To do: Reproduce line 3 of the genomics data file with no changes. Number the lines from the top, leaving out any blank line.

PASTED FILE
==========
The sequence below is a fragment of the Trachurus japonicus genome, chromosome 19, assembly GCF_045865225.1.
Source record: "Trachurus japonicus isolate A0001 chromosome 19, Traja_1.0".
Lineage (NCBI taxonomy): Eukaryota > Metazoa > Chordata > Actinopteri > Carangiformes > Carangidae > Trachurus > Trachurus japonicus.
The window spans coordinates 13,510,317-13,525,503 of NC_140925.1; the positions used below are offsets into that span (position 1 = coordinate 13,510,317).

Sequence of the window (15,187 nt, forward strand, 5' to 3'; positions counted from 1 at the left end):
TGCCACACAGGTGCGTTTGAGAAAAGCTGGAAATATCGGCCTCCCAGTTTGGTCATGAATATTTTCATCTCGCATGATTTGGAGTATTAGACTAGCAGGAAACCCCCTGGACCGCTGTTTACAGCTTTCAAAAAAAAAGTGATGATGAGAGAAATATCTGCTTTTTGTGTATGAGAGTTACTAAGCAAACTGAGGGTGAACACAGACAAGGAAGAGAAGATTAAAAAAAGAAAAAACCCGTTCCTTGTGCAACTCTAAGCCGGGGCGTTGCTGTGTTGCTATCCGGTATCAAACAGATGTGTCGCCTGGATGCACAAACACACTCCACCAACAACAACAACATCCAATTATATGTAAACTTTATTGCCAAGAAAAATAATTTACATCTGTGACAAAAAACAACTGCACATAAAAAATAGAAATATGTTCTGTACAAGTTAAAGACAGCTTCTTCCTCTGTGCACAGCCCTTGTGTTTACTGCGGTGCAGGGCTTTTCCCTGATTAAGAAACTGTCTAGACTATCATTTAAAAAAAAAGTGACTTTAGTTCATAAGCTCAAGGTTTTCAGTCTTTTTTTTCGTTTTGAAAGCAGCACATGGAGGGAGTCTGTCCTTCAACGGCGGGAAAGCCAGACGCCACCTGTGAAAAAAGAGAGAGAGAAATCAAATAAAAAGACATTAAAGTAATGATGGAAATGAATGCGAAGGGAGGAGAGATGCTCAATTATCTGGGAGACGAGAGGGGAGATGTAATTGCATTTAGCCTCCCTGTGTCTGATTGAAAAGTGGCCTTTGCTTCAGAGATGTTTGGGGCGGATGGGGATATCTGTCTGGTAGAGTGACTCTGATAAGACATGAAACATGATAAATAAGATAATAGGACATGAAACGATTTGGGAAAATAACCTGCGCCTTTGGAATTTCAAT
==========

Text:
Lineage (NCBI taxonomy): Eukaryota > Metazoa > Chordata > Actinopteri > Carangiformes > Carangidae > Trachurus > Trachurus japonicus.